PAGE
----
A Place of Contemplation
Salal and Labrador tea mingled on the Upper Hawk’s Pond shore, providing shade and protection for frogs and mallards long before the Quiet Place existed. Maureen Vis had never heard of the Quiet Place while she and her husband ran Foulweather Farm in Hansville back in the 1990s, but Maureen recognized the beauty of the pond and the importance of attracting people to its shores.
Her vision along with others led to the Hansville Greenway trails, except Maureen was given little time to enjoy them. She was 56 when she died in 1998. Her family honored her life with the construction of a viewing platform at the Quiet Place and a plaque that says in part, “It was her hope that visitors to this special place would experience a bond with nature and renewal of spirit.”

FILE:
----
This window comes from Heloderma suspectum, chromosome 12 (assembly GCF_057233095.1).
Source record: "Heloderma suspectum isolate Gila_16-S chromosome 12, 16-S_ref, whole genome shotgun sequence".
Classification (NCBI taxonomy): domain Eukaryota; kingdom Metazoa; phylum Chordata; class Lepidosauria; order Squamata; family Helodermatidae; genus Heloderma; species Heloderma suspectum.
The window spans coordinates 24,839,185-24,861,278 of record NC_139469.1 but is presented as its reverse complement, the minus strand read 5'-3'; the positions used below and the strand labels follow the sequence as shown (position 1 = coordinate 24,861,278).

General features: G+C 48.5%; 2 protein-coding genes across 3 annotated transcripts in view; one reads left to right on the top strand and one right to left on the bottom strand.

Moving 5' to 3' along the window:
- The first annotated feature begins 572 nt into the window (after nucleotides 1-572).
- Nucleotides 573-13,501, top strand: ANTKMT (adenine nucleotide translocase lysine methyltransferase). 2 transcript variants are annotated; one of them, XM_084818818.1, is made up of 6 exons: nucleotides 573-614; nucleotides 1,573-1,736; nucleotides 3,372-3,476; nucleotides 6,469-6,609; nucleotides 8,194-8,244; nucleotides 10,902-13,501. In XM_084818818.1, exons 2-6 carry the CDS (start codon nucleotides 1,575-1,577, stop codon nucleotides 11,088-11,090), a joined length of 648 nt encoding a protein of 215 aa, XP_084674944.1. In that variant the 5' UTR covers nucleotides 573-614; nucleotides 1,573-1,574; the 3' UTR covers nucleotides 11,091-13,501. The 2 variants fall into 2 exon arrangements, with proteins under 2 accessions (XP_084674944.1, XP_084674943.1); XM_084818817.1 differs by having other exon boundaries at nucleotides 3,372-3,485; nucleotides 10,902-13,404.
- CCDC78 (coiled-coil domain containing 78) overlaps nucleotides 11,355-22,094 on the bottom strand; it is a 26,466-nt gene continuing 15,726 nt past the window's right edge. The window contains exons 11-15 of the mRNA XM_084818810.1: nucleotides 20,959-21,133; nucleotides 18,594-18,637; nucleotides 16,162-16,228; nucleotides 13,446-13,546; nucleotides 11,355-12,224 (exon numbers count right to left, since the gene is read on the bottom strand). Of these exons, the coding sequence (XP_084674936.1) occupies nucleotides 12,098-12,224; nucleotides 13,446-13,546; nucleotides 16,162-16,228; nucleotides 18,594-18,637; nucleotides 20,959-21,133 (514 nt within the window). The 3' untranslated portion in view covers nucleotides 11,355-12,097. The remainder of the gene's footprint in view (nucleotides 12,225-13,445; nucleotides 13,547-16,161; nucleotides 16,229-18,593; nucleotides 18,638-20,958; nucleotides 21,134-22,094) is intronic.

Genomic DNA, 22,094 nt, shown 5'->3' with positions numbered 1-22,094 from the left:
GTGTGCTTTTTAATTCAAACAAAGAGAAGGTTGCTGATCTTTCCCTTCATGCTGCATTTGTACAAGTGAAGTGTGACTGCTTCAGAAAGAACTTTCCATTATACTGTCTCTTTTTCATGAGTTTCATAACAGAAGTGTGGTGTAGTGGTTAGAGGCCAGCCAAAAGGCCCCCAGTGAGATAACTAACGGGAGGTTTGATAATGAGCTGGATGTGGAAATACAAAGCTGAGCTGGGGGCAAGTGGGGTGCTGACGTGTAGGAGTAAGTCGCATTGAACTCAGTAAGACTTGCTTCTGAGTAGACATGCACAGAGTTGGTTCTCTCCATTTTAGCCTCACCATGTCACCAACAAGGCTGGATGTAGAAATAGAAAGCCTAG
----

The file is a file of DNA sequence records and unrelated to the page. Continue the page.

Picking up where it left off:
“ She was a good leader, one of the Big 3 in the community,” says Ken Shawcroft, one of the Greenway founders.
Women from the correctional institution at Purdy carried in the building materials for the platform, which was the first structure built on the Greenway. Architect John Armstrong designed a generous deck with sturdy benches that hovers at the pond’s edge. Volunteers provided labor.
From the platform’s vantage point, hikers see mallards and ring-billed ducks swimming through lily pads, bald eagles sizing up meal possibilities, an igloo-shaped beaver’s den. Two hikers once reported sighting a black-billed trumpeter swan sailing across the placid water.
“I’ve seen artists drawing there, people reading,” Ken says.
The perfect getaway.